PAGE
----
DERMOT SAID: The system draws the lines. The operative is convinced because of the way the lines corroborate that – Lundstram is just offside. That is a fact. I can see why Sheffield United will be frustrated but this is the system we’ve got and that teams signed up for. And according to the system, it’s offside.
On the reset laws, it’s a subjective call. The VAR felt that the defence didn’t get the opportunity to reset – the attack was all part of one phase so the goal was ruled out. It’s a difficult one. If everyone is happy with the decision, then no-one really minds how long the decision took, it’s when it’s a split decision that time then becomes a factor.
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Dermot’s view on proposed changes to marginal offsides…
DERMOT SAYS: “What it has exposed this season is how fine the margins were. I don’t think anybody realised how tight the margins were.
“It’s come out that nine of the 25 disallowed goals would have been given if there was a 10cm leeway, but I don’t know. What is the leeway? You can say 10cm but then do we say that’s 10.1cm. Where do we stop?
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“There was a goal disallowed one Saturday and it was one of the armpit goals. Everybody was saying it was too tight and not what VAR was brought in for. Then in midweek, Derby were playing, and a goal was scored. Everybody was happy but suddenly we see the replay and his knee cap was offside.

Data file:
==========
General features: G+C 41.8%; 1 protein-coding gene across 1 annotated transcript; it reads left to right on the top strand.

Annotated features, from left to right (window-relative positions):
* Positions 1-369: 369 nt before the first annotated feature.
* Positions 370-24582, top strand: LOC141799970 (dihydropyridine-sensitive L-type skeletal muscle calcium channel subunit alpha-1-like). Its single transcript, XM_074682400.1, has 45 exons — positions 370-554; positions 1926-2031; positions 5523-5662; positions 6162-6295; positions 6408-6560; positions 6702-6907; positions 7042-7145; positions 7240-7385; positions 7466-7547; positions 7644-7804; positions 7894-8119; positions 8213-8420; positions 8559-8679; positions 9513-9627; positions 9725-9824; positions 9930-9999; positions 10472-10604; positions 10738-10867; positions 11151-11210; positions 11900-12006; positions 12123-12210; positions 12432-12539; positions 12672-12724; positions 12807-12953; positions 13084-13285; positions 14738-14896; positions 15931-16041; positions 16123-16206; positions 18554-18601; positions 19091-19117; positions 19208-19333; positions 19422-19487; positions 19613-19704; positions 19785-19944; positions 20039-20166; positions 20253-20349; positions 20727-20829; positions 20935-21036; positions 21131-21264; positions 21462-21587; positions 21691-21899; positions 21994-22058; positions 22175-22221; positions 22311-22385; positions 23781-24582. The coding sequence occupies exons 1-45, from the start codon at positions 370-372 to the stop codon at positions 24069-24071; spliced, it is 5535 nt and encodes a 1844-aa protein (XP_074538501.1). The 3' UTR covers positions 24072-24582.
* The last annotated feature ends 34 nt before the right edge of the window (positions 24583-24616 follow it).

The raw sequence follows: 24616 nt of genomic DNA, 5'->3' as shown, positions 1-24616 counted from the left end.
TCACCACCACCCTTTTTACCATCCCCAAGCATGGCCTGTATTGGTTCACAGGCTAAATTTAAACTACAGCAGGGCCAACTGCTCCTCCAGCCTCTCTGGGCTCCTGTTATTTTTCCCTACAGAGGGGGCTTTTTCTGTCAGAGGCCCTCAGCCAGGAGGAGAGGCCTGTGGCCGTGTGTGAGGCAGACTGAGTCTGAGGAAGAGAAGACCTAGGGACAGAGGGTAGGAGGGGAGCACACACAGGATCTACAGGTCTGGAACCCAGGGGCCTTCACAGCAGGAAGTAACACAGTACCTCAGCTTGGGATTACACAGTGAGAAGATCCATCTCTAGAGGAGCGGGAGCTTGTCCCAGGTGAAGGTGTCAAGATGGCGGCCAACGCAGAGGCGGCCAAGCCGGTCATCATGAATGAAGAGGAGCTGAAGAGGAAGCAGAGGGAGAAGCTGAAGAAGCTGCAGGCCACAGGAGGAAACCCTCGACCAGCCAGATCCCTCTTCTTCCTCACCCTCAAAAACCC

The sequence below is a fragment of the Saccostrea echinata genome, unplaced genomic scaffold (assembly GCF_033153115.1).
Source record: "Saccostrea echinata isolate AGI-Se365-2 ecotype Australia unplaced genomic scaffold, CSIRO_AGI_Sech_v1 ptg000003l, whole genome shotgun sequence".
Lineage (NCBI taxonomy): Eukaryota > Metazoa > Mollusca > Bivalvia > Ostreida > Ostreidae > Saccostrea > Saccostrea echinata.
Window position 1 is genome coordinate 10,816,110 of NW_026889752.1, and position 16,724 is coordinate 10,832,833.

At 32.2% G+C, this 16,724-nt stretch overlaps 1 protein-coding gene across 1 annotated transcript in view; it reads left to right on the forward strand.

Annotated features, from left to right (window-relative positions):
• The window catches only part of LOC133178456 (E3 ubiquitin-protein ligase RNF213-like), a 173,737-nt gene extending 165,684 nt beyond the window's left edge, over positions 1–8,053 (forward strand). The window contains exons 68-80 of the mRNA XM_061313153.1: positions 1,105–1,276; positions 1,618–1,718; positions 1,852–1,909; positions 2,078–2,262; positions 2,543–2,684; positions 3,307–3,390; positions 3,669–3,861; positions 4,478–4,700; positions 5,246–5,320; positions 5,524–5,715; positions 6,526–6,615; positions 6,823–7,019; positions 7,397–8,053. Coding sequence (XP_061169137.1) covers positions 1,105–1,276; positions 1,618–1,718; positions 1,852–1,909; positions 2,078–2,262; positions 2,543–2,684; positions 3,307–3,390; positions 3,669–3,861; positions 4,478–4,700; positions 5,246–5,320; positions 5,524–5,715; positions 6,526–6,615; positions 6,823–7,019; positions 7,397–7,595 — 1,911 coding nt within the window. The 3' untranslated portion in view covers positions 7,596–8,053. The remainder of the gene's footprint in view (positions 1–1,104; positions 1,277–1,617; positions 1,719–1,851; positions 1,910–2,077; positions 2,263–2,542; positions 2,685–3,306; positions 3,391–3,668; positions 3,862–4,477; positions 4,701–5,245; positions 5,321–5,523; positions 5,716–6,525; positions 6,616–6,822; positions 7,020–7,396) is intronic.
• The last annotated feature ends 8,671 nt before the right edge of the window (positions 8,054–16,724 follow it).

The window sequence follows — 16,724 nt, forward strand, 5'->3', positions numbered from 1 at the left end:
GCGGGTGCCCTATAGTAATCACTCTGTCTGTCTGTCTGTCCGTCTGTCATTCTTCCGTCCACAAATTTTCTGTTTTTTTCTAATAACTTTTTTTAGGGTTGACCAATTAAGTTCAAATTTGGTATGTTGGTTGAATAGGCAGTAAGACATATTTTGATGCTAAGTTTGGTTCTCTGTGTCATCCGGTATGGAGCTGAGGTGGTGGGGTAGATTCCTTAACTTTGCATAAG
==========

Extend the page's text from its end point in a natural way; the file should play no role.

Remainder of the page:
“They were then saying, if we had VAR in the Championship this would’ve been disallowed, this goal shouldn’t have stood.
“Then you think, hang on, on Saturday we want it changed but on Tuesday we want it put back. You have to be careful what you wish for. We wanted to see a game where it was offside or not. Now’ we’ve got that, but it wasn’t what we wished for.
“The problem is two-fold. The first problem is we demand everything to be right. Secondly, we all see the game through the prism of our own club colours. Whatever you do, somebody involved in the decision is going to be upset. One of the teams will be upset whatever way you do it. It’s an amazing conundrum and one I don’t know the answer to.
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“Maybe in time it will be just the feet. After all it is just football. You could say the feet are level then therefore you are onside. There are all kinds of things they could tinker with but at the moment we are where we are.
“I would have put my money on offside being the safest because with it being offside or onside, I would have thought that was the one that would’ve worked best of all. However, it is the one that’s caused most debate. It’s the one we stand here most weeks debating.”
What happens next?
PGMOL will continue to work with lawmakers IFAB but has no preference and will simply implement the laws of the game.
Premier League CEO Richard Masters told Sky Sports News on Tuesday that further talks on potential VAR changes to offside will take place at a club meeting in April.
DERMOT SAYS: “At the moment, it’s all in the melting pot.